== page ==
We will be only in urban cores.” And, he added, “I think Moxy is all about prototypical design and it’s a design aesthetic and experience that we feel skews more toward a younger, specific demographic.”

“We’re not going to be that,” he said. The goal: Appealing, but “not so edgy that you could feel like you’re not comfortable being there.”

Hilton’s 15th brand, Motto will target “prime cities”, and the “micro-hotels” will provide multi-functional, customisable room designs. The concept has emerged to meet the needs of friends and family groups wanting more from the hostel market.

Christopher J Nassetta, president and chief executive of Hilton, said: “Innovation is in our DNA, and as we embark on our 100th year as a company, we are innovating more than ever before. With Motto by Hilton, we are bringing to market something the industry has never experienced with its flexible and affordable room product, desirable locations and guest-empowered service.”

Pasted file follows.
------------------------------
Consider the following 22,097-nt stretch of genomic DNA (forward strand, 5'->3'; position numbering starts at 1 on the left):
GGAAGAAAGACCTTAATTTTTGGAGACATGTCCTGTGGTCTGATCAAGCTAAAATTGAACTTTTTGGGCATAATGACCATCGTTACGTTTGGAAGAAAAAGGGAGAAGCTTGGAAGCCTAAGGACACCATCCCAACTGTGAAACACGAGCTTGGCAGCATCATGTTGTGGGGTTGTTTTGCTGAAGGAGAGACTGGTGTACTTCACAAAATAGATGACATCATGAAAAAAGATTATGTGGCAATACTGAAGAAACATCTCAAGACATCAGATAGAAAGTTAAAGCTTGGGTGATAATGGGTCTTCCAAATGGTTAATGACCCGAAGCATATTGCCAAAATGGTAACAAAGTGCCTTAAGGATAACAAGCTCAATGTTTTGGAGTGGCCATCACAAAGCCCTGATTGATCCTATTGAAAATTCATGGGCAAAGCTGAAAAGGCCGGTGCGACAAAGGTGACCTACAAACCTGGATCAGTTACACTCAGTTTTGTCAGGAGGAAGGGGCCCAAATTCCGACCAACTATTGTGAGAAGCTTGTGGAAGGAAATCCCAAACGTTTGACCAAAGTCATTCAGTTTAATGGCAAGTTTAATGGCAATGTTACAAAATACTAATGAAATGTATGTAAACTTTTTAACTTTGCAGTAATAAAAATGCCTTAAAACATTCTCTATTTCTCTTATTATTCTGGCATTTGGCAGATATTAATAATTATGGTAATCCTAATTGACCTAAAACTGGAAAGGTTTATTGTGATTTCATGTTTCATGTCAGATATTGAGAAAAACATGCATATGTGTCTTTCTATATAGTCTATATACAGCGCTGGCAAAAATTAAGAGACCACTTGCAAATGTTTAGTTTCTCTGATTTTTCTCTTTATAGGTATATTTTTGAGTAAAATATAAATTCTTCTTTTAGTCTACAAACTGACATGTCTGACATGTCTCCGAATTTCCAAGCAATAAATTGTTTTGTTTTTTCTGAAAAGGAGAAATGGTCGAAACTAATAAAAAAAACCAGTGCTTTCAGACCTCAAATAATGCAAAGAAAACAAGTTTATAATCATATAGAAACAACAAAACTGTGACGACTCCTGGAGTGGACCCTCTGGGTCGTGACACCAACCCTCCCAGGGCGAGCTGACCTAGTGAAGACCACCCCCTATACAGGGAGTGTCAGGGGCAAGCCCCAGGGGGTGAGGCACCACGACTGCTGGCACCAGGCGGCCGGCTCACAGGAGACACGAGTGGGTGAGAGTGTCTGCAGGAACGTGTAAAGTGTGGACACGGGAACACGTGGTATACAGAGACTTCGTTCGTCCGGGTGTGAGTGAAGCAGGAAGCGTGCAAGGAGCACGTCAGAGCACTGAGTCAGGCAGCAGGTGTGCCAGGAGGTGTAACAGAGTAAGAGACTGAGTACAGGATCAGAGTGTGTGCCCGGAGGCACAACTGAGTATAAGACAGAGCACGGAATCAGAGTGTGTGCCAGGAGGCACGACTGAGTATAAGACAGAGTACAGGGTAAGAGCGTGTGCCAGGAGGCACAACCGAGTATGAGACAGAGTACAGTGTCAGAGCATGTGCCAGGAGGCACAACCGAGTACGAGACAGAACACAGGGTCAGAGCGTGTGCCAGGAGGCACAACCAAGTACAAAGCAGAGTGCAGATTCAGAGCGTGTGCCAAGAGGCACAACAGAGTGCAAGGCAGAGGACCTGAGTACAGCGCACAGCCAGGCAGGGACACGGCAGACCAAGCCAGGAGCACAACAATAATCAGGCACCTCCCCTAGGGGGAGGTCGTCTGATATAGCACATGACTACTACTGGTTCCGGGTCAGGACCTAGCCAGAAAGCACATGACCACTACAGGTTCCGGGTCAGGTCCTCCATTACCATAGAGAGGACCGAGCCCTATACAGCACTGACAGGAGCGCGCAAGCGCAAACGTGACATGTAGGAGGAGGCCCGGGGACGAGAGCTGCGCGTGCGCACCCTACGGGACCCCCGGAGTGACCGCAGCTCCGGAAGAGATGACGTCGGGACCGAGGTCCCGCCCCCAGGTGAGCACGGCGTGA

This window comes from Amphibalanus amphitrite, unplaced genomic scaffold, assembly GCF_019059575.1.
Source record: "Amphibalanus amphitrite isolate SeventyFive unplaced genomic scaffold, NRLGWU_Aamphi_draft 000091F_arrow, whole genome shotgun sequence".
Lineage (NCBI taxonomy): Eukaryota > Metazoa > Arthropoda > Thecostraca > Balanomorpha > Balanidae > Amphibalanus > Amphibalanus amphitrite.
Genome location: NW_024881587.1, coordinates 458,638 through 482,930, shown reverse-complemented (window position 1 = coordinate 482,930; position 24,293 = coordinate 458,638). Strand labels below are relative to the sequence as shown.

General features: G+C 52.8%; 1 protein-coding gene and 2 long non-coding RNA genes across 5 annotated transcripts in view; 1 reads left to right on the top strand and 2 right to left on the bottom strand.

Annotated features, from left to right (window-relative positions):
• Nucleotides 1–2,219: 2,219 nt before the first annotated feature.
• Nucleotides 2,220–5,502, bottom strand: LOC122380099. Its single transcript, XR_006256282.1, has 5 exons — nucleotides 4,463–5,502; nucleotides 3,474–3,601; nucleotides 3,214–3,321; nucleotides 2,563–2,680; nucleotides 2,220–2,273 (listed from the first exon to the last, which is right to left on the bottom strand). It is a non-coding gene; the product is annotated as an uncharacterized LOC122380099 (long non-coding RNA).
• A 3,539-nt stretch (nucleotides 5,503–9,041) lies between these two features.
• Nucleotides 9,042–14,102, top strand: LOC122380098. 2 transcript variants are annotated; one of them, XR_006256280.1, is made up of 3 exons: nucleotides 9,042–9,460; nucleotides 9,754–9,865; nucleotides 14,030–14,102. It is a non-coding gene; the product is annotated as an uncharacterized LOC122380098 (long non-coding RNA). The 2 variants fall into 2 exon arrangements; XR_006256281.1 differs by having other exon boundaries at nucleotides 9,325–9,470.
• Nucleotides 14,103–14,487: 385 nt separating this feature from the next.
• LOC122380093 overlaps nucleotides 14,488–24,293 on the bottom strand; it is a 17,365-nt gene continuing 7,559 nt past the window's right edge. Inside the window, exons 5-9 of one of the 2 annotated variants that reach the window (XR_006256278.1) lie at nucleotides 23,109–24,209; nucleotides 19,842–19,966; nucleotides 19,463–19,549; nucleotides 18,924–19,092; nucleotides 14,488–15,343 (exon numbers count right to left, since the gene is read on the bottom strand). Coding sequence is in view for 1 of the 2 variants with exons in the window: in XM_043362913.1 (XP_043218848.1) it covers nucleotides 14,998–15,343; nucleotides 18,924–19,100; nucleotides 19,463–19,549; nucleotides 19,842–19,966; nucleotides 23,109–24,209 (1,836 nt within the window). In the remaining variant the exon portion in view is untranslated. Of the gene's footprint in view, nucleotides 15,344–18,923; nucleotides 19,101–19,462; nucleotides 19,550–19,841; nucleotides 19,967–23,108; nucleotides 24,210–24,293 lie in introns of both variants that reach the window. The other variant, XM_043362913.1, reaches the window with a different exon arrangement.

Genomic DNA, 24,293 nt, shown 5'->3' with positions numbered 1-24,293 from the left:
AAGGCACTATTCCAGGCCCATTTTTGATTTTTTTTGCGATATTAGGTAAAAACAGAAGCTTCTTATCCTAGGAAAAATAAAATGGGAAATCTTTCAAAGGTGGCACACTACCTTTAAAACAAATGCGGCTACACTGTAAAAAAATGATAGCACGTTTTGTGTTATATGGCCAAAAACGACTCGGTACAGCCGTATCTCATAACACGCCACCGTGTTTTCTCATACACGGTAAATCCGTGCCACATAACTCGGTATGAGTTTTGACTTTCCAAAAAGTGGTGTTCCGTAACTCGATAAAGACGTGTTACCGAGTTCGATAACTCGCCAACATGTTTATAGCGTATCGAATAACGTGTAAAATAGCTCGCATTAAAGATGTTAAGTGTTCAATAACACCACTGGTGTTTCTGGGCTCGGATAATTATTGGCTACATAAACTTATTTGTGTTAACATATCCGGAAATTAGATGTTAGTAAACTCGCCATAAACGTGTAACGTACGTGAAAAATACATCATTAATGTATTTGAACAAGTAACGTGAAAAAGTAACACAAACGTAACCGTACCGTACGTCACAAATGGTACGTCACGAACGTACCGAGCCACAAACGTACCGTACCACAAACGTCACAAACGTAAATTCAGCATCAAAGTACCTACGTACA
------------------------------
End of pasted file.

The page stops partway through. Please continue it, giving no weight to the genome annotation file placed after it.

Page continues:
Jon Witter, chief customer officer at Hilton, said: “Following extensive market research that focused on consumers’ needs and wants, we discovered the opportunity for a brand that offers travellers a trifecta of centrally located, reasonably priced and less traditional lodging that provide a one-of-a-kind experience. These findings led us to create Motto by Hilton, a flexible environment that allows guests to design their stay, their way.”

Tripp McLaughlin, global head of Motto by Hilton, added: “This will be a global brand, heavily targeting the destinations where our connected and confident travellers want to travel to the most.”

Hilton has 15 brands comprising more than 5,400 properties with nearly 880,000 rooms, in 106 countries and territories.

THPT Comment: The hostel market is certainly very exciting, with the Generator Group leading the way…Hostel by Hilton might take getting used to though!

First Seen: Hotels Magazine  and The Caterer